On Saturday, February 6, a large plume of dust from the Sahara Desert settled over Spain, France, and Switzerland, including in several Alpine ski resorts, coloring the snow and tinting the sky an unusual shade of dirty yellow.
From La Fouly in Val Ferret, Switzerland, to the Chamonix Mont-Blanc Valley, resorts across the Alps were covered in dust, making for one of the most unique skiing experiences many have ever experienced.
The dirty yellow tint of the sky and snow is caused by Saharan dust suspended in the atmosphere and brought over by strong winds from the Sahara Desert.
The meteorological phenomenon wasn’t just limited to the mountains. The skies in the cities of Lyons and Grenoble in France turned a dark and threatening shade of orange over the weekend.
A picture of the dust crossing the Mediterranean to reach France over the weekend was tweeted by the country’s National Meteorological and Climate Service, with the caption, “Seen from space: A low pressure system on the Iberian Peninsula organises a powerful southerly flow which brings up sand from the #Sahara as far as France. Saharan lifts appear in yellowish on satellite image between Balearic Islands and Sardinia.”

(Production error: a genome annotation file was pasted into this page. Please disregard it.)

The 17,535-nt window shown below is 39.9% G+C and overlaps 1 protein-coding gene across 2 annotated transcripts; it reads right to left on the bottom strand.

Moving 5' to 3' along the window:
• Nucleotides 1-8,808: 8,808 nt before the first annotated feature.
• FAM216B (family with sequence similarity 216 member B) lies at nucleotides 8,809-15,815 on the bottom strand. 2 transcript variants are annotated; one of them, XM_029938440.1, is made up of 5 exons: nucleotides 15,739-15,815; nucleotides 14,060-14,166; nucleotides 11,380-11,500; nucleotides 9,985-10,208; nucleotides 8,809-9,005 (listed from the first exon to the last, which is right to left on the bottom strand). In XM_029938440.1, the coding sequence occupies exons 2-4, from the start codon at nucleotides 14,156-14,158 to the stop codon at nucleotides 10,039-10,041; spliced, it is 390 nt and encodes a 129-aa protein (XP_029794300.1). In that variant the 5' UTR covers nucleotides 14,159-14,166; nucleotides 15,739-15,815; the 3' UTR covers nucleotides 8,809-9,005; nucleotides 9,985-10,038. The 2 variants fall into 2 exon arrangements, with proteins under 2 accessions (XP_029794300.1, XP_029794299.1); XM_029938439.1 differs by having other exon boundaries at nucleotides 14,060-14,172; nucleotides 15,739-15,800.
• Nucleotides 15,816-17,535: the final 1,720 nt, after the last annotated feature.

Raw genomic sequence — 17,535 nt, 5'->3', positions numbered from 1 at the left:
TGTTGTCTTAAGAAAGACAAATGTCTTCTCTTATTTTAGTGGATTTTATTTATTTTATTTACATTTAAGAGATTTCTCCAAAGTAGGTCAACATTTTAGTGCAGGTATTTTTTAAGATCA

🛰Vu de l’espace || Un système dépressionnaire sur péninsule ibérique organise un puissant flux de sud qui fait remonter du sable du #Sahara jusqu'en France. Remontées sahariennes apparaissent en jaunâtre sur image sat. entre Baléares et Sardaigne.
📸 METEOSAT11, 06/02, 12hUTC pic.twitter.com/jG6Y7Khs0M
— Météo-France (@meteofrance) February 6, 2021
Such sand plumes aren’t uncommon, but usually they blow across the Atlantic Ocean. Sometimes, however, a particularly strong and southerly wind can funnel dust north to Europe, and can reach all the way to the United Kingdom.